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Laura Foote Reiff Co-Chairs the Business Immigration & Compliance Practice and is the Co-Managing Shareholder of the Northern Virginia Office. She also Co-Chairs the firm’s Labor & Employment Practice’s International Employment, Immigration & Workforce Strategies group. Laura focuses her practice on business immigration laws and regulations affecting U.S. and foreign companies, as well as related employment compliance and legislative issues.

Laura advises corporations on a variety of compliance-related issues, particularly related to Form I-9 eligibility employment verification matters. Laura has been involved in audits and internal investigations and has successfully minimized monetary exposure as well as civil and criminal liabilities on behalf of her clients. She develops immigration compliance strategies and programs for both small and large companies. Laura performs I-9, H-1B and H-2B compliance inspections during routine internal reviews, while performing due diligence (in the context of a merger, acquisition or sale) or while defending a company against a government investigation.

Laura represents many businesses in creating, managing and using "Regional Centers" that can create indirect jobs toward the 10 new U.S. jobs whose creation can give rise to EB-5 permanent residence for investment. She coordinates this work with attorneys practicing in securities law compliance, with economists identifying "targeted employment areas" and projecting indirect job creation, and with licensed securities brokers coordinating offerings. She also represents individual investors in obtaining conditional permanent residence and in removing conditions from permanent residence.

Laura's practice also consists of managing business immigration matters and providing immigration counsel to address the visa and work authorization needs of U.S. and global personnel including professionals, managers and executives, treaty investors/ traders, essential workers, persons of extraordinary ability, corporate trainees, and students. She is an immigration policy advocacy expert and works on immigration reform policies.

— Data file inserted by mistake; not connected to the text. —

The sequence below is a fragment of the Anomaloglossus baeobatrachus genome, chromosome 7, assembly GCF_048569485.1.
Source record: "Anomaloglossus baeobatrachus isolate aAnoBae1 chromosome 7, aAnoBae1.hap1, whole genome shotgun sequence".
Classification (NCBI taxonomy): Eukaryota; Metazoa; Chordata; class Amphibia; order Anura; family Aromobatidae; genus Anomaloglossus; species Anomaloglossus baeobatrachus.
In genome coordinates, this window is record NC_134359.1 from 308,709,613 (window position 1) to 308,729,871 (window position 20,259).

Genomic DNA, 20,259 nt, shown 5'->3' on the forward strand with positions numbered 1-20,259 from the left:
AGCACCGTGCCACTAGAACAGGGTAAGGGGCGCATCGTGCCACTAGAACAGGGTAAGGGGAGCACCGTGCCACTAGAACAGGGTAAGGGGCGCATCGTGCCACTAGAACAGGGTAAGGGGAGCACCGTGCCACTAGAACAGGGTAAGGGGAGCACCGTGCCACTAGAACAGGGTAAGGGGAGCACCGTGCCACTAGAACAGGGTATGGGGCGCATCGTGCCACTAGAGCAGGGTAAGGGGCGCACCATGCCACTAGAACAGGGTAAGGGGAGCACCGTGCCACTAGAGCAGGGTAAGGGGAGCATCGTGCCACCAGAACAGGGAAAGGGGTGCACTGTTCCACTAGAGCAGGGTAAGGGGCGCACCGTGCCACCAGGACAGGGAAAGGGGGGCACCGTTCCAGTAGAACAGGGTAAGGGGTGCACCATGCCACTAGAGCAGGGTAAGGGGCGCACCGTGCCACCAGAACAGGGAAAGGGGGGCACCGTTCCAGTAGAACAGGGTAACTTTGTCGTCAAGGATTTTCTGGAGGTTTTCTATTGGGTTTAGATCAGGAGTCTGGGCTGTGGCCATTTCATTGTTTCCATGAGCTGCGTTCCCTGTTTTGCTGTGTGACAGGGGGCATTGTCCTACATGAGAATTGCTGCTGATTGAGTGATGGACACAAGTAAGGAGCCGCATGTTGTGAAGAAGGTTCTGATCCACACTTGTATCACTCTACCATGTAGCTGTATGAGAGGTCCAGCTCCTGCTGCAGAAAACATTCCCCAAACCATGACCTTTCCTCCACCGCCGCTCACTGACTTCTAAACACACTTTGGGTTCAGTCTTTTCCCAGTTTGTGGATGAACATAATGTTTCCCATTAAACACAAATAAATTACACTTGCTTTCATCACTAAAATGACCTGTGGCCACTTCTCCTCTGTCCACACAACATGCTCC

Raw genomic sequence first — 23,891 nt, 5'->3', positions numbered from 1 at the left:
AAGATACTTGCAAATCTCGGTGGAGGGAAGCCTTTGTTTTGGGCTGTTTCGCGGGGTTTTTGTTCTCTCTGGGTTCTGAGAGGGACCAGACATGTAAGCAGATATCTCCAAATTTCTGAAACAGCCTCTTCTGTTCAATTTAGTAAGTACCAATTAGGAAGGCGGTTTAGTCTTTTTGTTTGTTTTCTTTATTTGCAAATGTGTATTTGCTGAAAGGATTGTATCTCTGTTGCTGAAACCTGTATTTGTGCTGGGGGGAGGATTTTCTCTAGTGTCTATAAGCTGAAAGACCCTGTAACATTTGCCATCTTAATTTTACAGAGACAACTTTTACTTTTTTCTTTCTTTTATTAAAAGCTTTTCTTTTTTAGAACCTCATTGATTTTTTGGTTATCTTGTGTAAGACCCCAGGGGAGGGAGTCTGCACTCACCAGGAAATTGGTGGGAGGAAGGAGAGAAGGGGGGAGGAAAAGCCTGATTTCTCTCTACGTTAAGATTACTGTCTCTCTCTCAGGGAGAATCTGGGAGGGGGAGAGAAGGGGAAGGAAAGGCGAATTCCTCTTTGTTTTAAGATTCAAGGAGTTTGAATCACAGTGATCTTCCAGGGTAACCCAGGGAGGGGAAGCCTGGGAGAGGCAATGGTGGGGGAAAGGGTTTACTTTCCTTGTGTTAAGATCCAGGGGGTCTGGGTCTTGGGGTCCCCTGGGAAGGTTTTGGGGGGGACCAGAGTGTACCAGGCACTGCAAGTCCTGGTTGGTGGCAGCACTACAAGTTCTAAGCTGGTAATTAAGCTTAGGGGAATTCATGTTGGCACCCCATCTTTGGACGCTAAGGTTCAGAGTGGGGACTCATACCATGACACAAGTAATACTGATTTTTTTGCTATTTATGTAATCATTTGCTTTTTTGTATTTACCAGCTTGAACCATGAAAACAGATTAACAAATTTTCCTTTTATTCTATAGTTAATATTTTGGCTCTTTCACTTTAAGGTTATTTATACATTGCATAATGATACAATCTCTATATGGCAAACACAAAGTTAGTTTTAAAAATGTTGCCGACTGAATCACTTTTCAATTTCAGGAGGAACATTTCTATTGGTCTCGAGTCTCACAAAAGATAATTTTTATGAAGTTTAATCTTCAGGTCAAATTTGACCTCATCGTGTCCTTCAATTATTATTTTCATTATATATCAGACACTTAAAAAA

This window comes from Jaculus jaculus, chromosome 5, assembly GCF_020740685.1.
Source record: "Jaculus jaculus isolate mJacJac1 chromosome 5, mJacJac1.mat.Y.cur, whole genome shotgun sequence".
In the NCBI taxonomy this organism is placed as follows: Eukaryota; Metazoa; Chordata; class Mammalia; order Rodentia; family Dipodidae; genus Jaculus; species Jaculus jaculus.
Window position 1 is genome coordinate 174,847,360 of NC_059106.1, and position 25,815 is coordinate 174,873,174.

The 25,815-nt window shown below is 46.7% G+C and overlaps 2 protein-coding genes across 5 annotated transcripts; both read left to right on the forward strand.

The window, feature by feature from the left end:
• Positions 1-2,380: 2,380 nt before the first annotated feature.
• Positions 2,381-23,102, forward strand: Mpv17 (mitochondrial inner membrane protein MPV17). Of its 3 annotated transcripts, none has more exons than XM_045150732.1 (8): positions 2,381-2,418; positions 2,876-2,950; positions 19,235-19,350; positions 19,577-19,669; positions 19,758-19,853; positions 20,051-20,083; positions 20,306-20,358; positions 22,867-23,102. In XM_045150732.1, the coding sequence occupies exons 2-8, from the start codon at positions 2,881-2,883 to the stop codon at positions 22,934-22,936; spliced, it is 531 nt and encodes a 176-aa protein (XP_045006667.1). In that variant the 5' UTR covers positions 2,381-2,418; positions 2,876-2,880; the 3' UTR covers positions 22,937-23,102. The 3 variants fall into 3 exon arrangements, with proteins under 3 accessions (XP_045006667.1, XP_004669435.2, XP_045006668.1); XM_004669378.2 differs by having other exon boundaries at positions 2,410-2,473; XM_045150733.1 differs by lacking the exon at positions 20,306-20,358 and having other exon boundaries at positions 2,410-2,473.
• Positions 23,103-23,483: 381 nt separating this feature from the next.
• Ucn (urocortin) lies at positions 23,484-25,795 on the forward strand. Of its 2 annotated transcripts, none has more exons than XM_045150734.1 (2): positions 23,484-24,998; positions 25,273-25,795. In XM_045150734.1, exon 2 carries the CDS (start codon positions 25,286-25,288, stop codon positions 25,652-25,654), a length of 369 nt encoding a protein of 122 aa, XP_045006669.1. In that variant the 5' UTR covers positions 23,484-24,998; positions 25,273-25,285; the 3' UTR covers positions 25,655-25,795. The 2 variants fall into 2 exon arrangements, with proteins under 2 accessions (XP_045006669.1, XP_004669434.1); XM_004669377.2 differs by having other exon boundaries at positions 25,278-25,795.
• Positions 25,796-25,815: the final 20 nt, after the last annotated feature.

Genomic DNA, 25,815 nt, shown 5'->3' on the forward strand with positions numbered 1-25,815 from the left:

Admitted in the District of Columbia and Maryland. Not admitted in Virginia. Practice limited to federal immigration practice.

Use of EB-5 as part of the capital stack for an EB-5 project is a highly complicated prospect. Identifying the right Regional Center or forming a Regional Center and structuring the project so that it is compliant with the myriad of USCIS/DHS rules is a daunting endeavor.

The other very real concern for these projects is how to actually find the investors and fill the EB-5 raise. Most of the EB-5 investors come from China, but other countries are beginning to also see their citizens apply for the U.S. EB-5 program.

How does a project successfully source EB-5 investors? This is something that really needs to be considered before diving into the EB-5 world and has been the topic of numerous articles and blogs (visit Greenberg Traurig’s EB-5 insights blog). Businesses need to beware of resorting to “finders” to help locate investors. Except in very limited circumstances, paying a commission or “success fee” to a finder that is not registered as a broker-dealer violates federal and state securities laws. A company that hires a finder, as well as the company’s directors, officers, and owners, can be liable to investors and sanctioned by regulators for such violations.

This article focuses on the potential pitfalls in sourcing investors from immigration and other attorneys or consultants that are not properly registered.


Continue Reading Who Can Source Investors For EB-5 Projects: The World of Finders, Consultants, Attorneys, and Broker Dealers